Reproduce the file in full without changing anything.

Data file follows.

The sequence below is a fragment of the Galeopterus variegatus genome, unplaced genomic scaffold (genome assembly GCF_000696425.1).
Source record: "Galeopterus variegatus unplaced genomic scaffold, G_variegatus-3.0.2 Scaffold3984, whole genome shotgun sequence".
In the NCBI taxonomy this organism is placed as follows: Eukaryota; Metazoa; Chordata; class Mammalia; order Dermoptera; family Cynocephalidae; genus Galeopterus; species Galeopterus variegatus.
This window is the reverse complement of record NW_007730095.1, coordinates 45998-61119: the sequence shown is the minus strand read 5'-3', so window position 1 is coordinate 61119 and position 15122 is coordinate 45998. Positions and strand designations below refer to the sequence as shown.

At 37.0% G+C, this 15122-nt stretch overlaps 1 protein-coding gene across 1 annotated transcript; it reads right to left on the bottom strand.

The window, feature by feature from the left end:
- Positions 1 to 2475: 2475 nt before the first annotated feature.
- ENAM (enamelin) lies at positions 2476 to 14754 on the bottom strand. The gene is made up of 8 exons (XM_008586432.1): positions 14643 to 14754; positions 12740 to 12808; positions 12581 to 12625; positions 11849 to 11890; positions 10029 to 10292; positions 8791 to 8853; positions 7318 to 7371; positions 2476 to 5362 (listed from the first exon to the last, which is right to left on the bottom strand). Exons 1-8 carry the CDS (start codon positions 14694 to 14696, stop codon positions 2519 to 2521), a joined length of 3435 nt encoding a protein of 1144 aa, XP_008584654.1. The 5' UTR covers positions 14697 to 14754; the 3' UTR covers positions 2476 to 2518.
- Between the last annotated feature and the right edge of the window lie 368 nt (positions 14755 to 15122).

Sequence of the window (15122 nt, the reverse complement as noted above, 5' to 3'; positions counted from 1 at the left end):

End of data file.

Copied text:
The sequence below is a fragment of the Galeopterus variegatus genome, unplaced genomic scaffold (genome assembly GCF_000696425.1).
Source record: "Galeopterus variegatus unplaced genomic scaffold, G_variegatus-3.0.2 Scaffold3984, whole genome shotgun sequence".
In the NCBI taxonomy this organism is placed as follows: Eukaryota; Metazoa; Chordata; class Mammalia; order Dermoptera; family Cynocephalidae; genus Galeopterus; species Galeopterus variegatus.
This window is the reverse complement of record NW_007730095.1, coordinates 45998-61119: the sequence shown is the minus strand read 5'-3', so window position 1 is coordinate 61119 and position 15122 is coordinate 45998. Positions and strand designations below refer to the sequence as shown.

At 37.0% G+C, this 15122-nt stretch overlaps 1 protein-coding gene across 1 annotated transcript; it reads right to left on the bottom strand.

The window, feature by feature from the left end:
- Positions 1 to 2475: 2475 nt before the first annotated feature.
- ENAM (enamelin) lies at positions 2476 to 14754 on the bottom strand. The gene is made up of 8 exons (XM_008586432.1): positions 14643 to 14754; positions 12740 to 12808; positions 12581 to 12625; positions 11849 to 11890; positions 10029 to 10292; positions 8791 to 8853; positions 7318 to 7371; positions 2476 to 5362 (listed from the first exon to the last, which is right to left on the bottom strand). Exons 1-8 carry the CDS (start codon positions 14694 to 14696, stop codon positions 2519 to 2521), a joined length of 3435 nt encoding a protein of 1144 aa, XP_008584654.1. The 5' UTR covers positions 14697 to 14754; the 3' UTR covers positions 2476 to 2518.
- Between the last annotated feature and the right edge of the window lie 368 nt (positions 14755 to 15122).

Sequence of the window (15122 nt, the reverse complement as noted above, 5' to 3'; positions counted from 1 at the left end):